Under the hood, the new systems pack a wallop. They are computers loaded with first time features. Both the 17- and 12-inch models come standard with G4 processors, the first PowerBooks to ship with G4 chips inside. The 12-inch models come equipped with 867 MHz processors, and the big 17-inch models fly along at 1 GHz. Additionally, these are the first computers to ship with Bluetooth built in. They are also the first with the ability to handle Airport Extreme, the 54-Mbps 802.11g wireless networking standard. The 17-inch comes with it installed, and the smaller model is ready for the $99 Airport Extreme card. Each has antennae running up the sides of the LCD screen. Apple reports that these PowerBooks will have much improved wireless connectivity performance over the Titanium PowerBooks.
Figure 2: Top down view of both PowerBooks
Each of the new PowerBooks come with the standard compliment of ports: modem, USB, audio in and out, and video out. The 12-inch version has 400 Mbps FireWire, and 100 Mbps 10 Base-T Ethernet. The 17-inch tops that with gigabit Ethernet, and FireWire running at 800 Mbps. This faster FireWire is backwards compatible with 400 Mbps, but uses a new connector type, so an adapter is needed to connect older devices into the new jack.
The 12- and 17-inch models are equipped with slot loading optical drives. The larger, 17-inch model comes with a Super Drive. It is the only option for this machine. The 12-inch comes standard with a Combo drive, or Super drive can be had as a build to order option. The standard version of the 12- and 17-inch systems have 40 GB and 60 GB hard drives, respectively.
Both have the latest NVIDIA graphics chips on board. NVIDIA provided Apple with their newest GeForce4 Go chips, the 420 for the 12", and the 440 for the 17", with 32 MB and 64 MB of DDR SDRAM respectively. Both run on a 4x AGP bus. With a .15 micron manufacturing process (the last iteration from NVIDIA was a .18 micron size), the small graphics chip size provided Apple with alternately more room for features, and the ability to wedge full graphics features on a small board. Features like mirroring and dual monitor support on both models are thanks to the power of this graphics subsystem.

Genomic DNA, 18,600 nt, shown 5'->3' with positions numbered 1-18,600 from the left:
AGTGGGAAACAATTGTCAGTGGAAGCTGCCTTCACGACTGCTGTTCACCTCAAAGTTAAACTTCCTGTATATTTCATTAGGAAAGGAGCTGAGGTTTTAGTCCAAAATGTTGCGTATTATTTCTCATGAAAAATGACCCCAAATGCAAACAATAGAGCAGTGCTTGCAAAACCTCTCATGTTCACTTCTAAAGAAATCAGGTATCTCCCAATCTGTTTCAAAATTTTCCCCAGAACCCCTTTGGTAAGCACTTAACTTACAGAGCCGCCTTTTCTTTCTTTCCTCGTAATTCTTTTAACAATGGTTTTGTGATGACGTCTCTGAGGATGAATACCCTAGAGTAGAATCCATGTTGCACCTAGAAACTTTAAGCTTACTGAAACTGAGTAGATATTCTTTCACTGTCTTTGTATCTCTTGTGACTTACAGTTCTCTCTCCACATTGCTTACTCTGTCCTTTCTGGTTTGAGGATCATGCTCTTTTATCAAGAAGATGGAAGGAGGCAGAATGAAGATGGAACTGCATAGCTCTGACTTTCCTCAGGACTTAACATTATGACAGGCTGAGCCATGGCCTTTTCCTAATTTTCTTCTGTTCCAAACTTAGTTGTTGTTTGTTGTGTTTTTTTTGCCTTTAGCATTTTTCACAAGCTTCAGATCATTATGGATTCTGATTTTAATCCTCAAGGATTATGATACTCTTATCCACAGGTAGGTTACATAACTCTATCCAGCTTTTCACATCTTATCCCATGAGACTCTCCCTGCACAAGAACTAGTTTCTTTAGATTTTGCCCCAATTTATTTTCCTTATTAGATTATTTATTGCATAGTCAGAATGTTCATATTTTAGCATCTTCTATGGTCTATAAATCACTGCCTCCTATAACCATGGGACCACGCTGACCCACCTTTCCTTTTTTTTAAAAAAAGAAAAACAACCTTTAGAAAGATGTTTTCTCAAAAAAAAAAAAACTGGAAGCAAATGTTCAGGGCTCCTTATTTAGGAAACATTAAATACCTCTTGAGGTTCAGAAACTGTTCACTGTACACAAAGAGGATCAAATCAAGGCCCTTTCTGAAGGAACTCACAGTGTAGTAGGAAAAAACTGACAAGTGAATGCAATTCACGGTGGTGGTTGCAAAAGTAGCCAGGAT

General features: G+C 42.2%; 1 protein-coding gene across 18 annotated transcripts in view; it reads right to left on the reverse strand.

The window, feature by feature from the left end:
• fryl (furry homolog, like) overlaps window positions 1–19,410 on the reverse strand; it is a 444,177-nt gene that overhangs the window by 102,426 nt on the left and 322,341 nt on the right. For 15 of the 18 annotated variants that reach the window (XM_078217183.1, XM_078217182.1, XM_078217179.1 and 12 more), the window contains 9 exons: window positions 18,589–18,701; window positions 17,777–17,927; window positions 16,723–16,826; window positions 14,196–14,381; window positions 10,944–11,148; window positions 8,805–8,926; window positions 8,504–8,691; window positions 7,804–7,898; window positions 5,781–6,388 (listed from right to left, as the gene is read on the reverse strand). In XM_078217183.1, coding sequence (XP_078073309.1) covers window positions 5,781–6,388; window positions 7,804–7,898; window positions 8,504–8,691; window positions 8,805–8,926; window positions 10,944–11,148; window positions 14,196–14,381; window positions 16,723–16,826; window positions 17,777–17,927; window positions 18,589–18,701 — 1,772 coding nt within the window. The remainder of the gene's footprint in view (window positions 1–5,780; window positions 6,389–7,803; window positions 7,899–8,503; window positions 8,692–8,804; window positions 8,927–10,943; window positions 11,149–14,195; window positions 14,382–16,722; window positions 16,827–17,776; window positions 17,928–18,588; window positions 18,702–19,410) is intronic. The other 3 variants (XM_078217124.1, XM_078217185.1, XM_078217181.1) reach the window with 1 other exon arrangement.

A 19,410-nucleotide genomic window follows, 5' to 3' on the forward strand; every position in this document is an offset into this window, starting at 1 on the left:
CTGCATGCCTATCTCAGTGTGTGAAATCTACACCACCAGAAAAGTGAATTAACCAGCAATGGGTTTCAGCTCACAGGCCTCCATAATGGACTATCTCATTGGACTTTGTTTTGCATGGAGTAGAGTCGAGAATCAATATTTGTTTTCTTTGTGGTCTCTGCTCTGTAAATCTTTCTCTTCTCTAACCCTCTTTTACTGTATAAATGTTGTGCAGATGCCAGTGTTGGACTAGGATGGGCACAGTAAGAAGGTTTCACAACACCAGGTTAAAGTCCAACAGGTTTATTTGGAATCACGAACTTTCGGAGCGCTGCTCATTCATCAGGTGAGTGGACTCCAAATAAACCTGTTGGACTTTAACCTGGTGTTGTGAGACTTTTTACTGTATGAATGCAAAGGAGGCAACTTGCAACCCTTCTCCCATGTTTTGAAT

Figure 3: Top down view of the 17" PowerBook
Look and Feel
Apple really has done it again in the coolness department. The machines look great. The Titanium's were a great industrial design, and these new G4 PowerBooks are even better. They are stylish, functional, and hardy. These are also the first machines to boot solely into OS X. OS X, however, is a whole other article.
Figure 4: 12" Screen on the G4 PowerBook
The Bottom Line
The 12-inch PowerBook has a price tag of $1799. The 17-inch version weighs in at $3299. Both have the usual build-to-order options available. Higher processor speeds, bigger hard drives, more RAM, or add an Airport card (for the 12-inch). The 17-inch PowerBook is about as tricked out as it can be at the above price point. Bumping it up to 1 GB of RAM will dent your wallet to the tune of $3599. On the other hand, loading up a 12-inch PowerBook with Airport Extreme, a Super Drive, bigger hard drive, and more RAM will set you back $2298. Both models should be shipping by the time you read this. They are drool-worthy systems that anyone looking for a new computer should consider seriously. Steve Jobs said in his keynote that this is the year of the laptop for Apple, and with offerings like these, 2003 will very likely be just that.
Michael R. Harvey